Those five committees found essentially nothing, but in the wake of FOIA requests from a right-wing blog, the House kicked off one more investigation, with the 2016 election looming near. 

When the Select Committee on Benghazi was announced, a lot of observers probably thought the intention wasn’t to get at the truth of the matter at Benghazi.

Why? Because Republicans admitted it. 

In a September 2015 interview on Fox, now House Minority Leader Kevin McCarthy said, “Everybody thought Hillary Clinton was unbeatable, right? But we put together a Benghazi special committee, a select committee. What are her numbers today? Her numbers are dropping. Why? Because she’s untrustable. But no one would have known any of that had happened, had we not fought.” 

Hey, if you can’t beat a candidate, investigate the hell out of him.

Republicans did succeed, though. While investigating the myriad conspiracies cooked up on the dredges of the web, the committee uncovered Clinton’s use of a private email server, and leaked the news to the New York Times, a story the Times would go on to breathlessly cover for several straight years. 

The Clintons have always been considered nefarious actors by Republicans, and when it turned out Hillary used an email server in her house for government business, the charge was finally able to stick. 

Not only did emails from the committee reveal duplicitousness in her response to the public—which should be noted happens in government all the time and is not the sole provenance of Hillary Clinton—they changed the entire election. 

In the general, Trump hammered relentlessly on the private server issue, especially after it came to light that emails which Clinton claimed were personal had been deleted.

A Federal Bureau of Investigation (FBI) into the matter loomed throughout the race, with then-FBI Director James Comey both absolving her and admonishing her in a bizarre press conference in the summer of 2016. 

Throughout, Trump supporters gleefully echoed the now-president’s desire to “lock her up,” chanting it at rallies across the nation.  

While that represented a populist anger at elites Trump was able to channel and foment, the basis for it was ultimately Clinton circumventing government protocol in a way that could get a lesser employee arrested. 

And that all came from a terror attack four years prior in which four people died.

But the political ramifications are only a small part of the story. The event has also had as much cultural cachet as any moment in U.S. history over the past 10 years.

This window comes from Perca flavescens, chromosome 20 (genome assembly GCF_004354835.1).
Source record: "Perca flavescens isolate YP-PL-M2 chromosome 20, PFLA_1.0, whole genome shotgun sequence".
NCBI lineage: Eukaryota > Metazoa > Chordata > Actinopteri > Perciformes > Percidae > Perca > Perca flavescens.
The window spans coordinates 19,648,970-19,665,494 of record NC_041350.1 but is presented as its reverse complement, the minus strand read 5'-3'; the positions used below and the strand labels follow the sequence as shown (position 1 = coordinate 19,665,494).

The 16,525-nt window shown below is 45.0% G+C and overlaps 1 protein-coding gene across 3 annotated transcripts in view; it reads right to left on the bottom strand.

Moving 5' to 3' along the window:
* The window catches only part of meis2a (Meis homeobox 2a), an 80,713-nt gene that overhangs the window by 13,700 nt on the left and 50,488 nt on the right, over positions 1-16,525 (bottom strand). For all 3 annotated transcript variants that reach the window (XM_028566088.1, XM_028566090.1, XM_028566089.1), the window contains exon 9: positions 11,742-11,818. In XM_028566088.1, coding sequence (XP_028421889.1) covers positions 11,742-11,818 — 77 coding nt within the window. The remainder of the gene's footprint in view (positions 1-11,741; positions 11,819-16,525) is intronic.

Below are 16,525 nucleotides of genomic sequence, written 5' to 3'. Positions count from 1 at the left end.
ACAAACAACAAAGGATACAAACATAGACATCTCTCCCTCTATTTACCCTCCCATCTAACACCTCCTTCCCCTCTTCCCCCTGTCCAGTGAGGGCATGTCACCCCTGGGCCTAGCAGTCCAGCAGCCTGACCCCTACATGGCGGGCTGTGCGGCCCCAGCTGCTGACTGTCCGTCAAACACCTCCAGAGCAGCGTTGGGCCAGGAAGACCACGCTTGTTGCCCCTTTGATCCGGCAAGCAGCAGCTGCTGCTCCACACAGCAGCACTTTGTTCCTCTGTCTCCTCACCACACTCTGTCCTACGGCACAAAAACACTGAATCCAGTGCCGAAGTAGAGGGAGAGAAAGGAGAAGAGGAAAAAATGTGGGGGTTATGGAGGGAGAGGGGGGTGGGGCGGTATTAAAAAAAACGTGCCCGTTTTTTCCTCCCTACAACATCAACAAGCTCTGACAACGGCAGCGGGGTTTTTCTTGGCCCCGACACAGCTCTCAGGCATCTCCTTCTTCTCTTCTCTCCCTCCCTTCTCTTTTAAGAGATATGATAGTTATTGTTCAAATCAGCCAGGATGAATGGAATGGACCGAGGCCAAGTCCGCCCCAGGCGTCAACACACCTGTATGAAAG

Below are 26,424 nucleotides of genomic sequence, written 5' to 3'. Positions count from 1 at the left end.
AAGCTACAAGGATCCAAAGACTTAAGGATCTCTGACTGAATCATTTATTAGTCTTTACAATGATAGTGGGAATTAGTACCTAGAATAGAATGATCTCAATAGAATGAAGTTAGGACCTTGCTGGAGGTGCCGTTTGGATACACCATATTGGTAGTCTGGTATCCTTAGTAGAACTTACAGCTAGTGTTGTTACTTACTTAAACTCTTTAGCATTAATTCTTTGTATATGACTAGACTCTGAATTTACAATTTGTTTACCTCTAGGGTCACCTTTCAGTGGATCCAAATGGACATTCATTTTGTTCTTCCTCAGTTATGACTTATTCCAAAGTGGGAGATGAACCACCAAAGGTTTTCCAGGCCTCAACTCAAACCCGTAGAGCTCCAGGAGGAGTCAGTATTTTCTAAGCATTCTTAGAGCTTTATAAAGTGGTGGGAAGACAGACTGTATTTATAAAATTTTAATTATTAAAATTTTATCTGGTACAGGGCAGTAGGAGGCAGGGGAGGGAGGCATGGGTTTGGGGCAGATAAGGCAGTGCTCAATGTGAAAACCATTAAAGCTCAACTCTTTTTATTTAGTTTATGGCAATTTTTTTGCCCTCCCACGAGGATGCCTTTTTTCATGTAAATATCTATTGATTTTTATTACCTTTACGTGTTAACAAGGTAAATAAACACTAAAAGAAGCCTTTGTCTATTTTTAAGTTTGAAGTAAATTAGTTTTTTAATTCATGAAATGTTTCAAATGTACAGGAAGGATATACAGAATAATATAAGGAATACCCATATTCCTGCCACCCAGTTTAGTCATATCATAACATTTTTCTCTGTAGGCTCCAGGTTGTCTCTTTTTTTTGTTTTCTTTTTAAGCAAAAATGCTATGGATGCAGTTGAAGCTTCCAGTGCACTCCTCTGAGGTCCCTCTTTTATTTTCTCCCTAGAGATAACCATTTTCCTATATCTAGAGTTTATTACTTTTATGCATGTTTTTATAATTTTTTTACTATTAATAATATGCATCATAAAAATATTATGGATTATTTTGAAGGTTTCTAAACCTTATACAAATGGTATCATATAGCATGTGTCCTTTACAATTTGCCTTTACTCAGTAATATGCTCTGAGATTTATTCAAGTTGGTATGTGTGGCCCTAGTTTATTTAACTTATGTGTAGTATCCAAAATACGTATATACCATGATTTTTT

“But her emails” has become the flippant response in the wake of Trump’s election to anything the president had done that Democrats found repugnant, implying that the sin Clinton was sacrificed for in the 2016 pales in comparison to the myriad scandals and dramatic destruction of norms by Trump. 

Benghazi also set the stage for bad-faith arguments online to devolve the way they did. While it’s likely discourse on the internet would have collapsed no matter what, over the 2012 election, no matter what Obama or his supporters discussed, a hashtag Benghazi would be thrown back in their faces.

As Obama ran for reelection, despite touting a relatively scandal-free first term, #Benghazi was the kind of dunk tweet from right-wingers that left them thinking they’d successfully won a Twitter argument.

Now, that almost seems quaint. 

Just about every way we are politically online at the end of the decade can be traced back to Benghazi. If you enjoy QAnon-style images of major Democrats being shipped off to Gitmo, well, guess where those came from?

But it also helped bring about the memetic way we interpret and analyze politics, all thanks to one particularly trenchant and elongated take on Benghazi.

The Benghazi acrostic meme had lasting cache on Twitter, and it still used today.

It paved the way for a kind of Extremely Online left to neuter and mock conservative rage, showing just about any adamant argument could be depantsed in such a simple way. In a way, the mocking responses to Republican fervor about Benghazi helped create the kind of ironic tonal detachment and sarcasm that permeates all of Twitter today. 

But that might not even be the worst of it all. 

There is one more long-lasting ramification of this mess. Much in the way Mark Wahlberg came to represent masculine American post 9/11 services—as a special forces operator, as a police officer, as a guy who claimed on radio interviews he could have stopped 9/11—Benghazi also gave us what will be the new face of softer American militaristic man for the 2020s.

You know him as the new Jack Ryan, the CIA’s benevolent face fighting socialism in South America. John Krasinski, once just Jim from the Office but now a troop and a cop all rolled into one, got his action hero career started with a Michael Bay movie about … Benghazi. 

Imagine if we ignored the whole thing.  

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*First Published: Dec 31, 2019, 6:30 am